|Nutritional Guidelines (per serving)|
|Amount per serving|
|% Daily Value*|
|Total Fat 60g||77%|
|Saturated Fat 22g||110%|
|Total Carbohydrate 11g||4%|
|Dietary Fiber 0g||0%|
|*The % Daily Value (DV) tells you how much a nutrient in a food serving contributes to a daily diet. 2,000 calories a day is used for general nutrition advice.|
Homemade smoked maple bacon is easy to prepare. Just remember that bacon is always cured with a sweet and savory mixture of sugar, salt, and pepper. You can use a smoker for the finishing touch. If you want to take your bacon from good to great, use real maple syrup instead of sugar.
Why make bacon at home? You get to decide what goes into it (meat from pastured organically-fed animals) and what does not go into it (nitrites, which are added to most commercial bacon).
Nitrites are sold to the home cook in blends called "curing salt" or "Prague powder." They preserve the bright pink color of the layers of meat in bacon and similar meats. They also help to eliminate bacteria. In very small amounts they are considered safe to consume, but they are a potential health hazard.
If you opt to use nitrates, remember that the finished bacon will not keep as long in the refrigerator as bacon made with curing salt. Freeze any that you plan to keep for longer than a week.
Here is the basic method for curing maple-flavored bacon. The instructions include tips for getting the smoked flavor just right.
Rinse the pork belly under cold water. Pat it dry with paper towels or a clean dishcloth.
Combine the maple syrup, salt, pepper, and curing salt (if using) in a small bowl.
Rub the seasoning mixture into all sides of the pork belly, using your scrupulously cleaned hands. Spend a couple of minutes massaging the seasoning/curing mixture into the meat.
Place the pork belly, along with any leftover curing mixture, into a plastic bag and seal it shut. Store it lengthwise in the refrigerator for 10 to 14 days, turning the bag over occasionally. The bacon should be fully cured at this point, with a firm texture and no soft spots.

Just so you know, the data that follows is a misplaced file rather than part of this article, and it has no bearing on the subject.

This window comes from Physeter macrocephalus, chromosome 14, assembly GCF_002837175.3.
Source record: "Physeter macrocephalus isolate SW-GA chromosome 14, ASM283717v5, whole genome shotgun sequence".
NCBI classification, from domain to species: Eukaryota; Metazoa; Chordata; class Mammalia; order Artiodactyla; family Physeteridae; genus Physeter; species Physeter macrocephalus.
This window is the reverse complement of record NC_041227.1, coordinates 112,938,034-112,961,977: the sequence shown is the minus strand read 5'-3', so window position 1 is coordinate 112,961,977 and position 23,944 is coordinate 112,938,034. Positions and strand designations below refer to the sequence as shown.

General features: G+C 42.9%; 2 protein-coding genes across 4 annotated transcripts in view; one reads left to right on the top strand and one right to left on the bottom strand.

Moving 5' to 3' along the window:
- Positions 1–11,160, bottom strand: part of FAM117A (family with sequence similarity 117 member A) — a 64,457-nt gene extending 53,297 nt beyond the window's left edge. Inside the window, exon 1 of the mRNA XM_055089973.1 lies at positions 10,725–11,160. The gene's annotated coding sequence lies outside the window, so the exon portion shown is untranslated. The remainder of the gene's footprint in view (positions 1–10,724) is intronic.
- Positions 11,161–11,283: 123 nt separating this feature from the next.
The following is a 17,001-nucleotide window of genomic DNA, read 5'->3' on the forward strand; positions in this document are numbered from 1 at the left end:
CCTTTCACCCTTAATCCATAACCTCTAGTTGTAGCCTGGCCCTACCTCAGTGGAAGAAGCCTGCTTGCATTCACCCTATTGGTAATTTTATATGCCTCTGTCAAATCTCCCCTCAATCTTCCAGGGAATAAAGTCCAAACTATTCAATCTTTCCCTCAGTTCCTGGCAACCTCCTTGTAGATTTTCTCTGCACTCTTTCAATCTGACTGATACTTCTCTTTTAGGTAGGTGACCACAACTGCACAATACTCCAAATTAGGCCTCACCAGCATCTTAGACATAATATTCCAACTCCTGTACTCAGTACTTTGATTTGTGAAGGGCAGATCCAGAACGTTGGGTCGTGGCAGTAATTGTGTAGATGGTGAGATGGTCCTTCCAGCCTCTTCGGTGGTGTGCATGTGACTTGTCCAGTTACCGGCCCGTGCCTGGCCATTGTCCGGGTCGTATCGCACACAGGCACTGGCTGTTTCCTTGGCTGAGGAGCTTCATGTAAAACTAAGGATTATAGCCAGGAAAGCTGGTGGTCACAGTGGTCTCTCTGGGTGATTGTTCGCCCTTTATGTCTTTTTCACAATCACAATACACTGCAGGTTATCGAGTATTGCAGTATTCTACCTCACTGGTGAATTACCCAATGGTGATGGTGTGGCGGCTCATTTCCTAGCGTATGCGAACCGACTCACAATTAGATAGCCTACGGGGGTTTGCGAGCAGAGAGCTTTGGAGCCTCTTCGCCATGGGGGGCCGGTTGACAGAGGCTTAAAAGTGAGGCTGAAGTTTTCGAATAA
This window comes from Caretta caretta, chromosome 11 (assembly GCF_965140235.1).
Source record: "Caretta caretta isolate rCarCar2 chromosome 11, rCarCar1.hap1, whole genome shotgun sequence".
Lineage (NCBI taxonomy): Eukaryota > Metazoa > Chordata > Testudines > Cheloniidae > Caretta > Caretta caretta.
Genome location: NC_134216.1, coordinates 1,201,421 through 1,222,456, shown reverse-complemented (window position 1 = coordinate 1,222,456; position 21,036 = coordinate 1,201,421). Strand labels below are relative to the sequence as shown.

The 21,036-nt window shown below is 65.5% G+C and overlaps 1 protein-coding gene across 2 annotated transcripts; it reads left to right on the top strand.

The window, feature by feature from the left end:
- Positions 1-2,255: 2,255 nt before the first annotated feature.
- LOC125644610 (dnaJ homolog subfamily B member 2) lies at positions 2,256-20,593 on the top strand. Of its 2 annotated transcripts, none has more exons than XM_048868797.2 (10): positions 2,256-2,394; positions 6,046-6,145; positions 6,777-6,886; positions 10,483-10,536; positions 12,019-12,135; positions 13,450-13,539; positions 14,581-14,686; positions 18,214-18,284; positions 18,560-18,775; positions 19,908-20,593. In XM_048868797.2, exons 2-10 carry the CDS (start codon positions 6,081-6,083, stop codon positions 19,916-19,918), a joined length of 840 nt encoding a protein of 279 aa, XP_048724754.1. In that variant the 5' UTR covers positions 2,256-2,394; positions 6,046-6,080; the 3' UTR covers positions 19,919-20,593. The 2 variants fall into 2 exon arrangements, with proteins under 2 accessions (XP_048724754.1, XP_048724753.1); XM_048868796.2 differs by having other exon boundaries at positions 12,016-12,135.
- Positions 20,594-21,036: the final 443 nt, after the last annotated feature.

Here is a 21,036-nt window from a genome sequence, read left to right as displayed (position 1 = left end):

Rinse the bacon and again pat it thoroughly dry with paper towels or a clean, dry dishtowel. Roast the cured bacon in a 200 F oven until the internal temperature reaches 150 F. This should take about two hours. Store the bacon in a tightly sealed container or bag in the refrigerator for up to a month or in the freezer for up to a year.
Use Real Smoke
If you have a smoker or want to make a simple smoker, you can use it to smoke your bacon.
Use hickory or apple wood shavings for the best flavor.
Skip the roasting described above and smoke the cured bacon until it reaches an internal temperature of 150 F, which should take one to two hours.
Use Liquid Smoke
If you opt for this version, be sure to buy liquid smoke made from natural (usually hickory) smoke and not one of the harsh-tasting synthetic versions. Roast the cured bacon in a 200 F oven until the internal temperature reaches 150 F. This should take about two hours.
Baste the cured and roasted bacon with the liquid smoke. Use a pastry brush to evenly coat all sides.
Place the bacon on a rack over a pan (to catch any liquid smoke drippings) and air dry for 30 minutes.
Transfer to a tightly sealed container or bag and refrigerate for up to a month or freeze for up to a year.
Curing Meat Warning
Curing meat requires specific expertise and failure to cure meat properly may result in sickness or death. If you have no experience in this area, we advise you to consult an expert to teach you proper techniques and applications.
Great Resources on Curing Meat
Since curing meat requires such a specific skill set, otherwise, it can lead to illness or worse, we highly recommend consulting with an expert to teach you proper techniques. We found that the following four publications are super helpful guides and go in-depth about just such processes, procedures, and techniques:
- Charcuterie: The Art of Salting, Smoking, and Curing by Michael Ruhlman and Brian Polcyn
- Home Production of Quality Meats and Sausages by Stanley Marianski
- The River Cottage Smoking & Curing Handbook by Steven Lamb
- USDA’s Processing Procedures: Dried Meats
- Cut the bacon into several pieces and freeze them individually.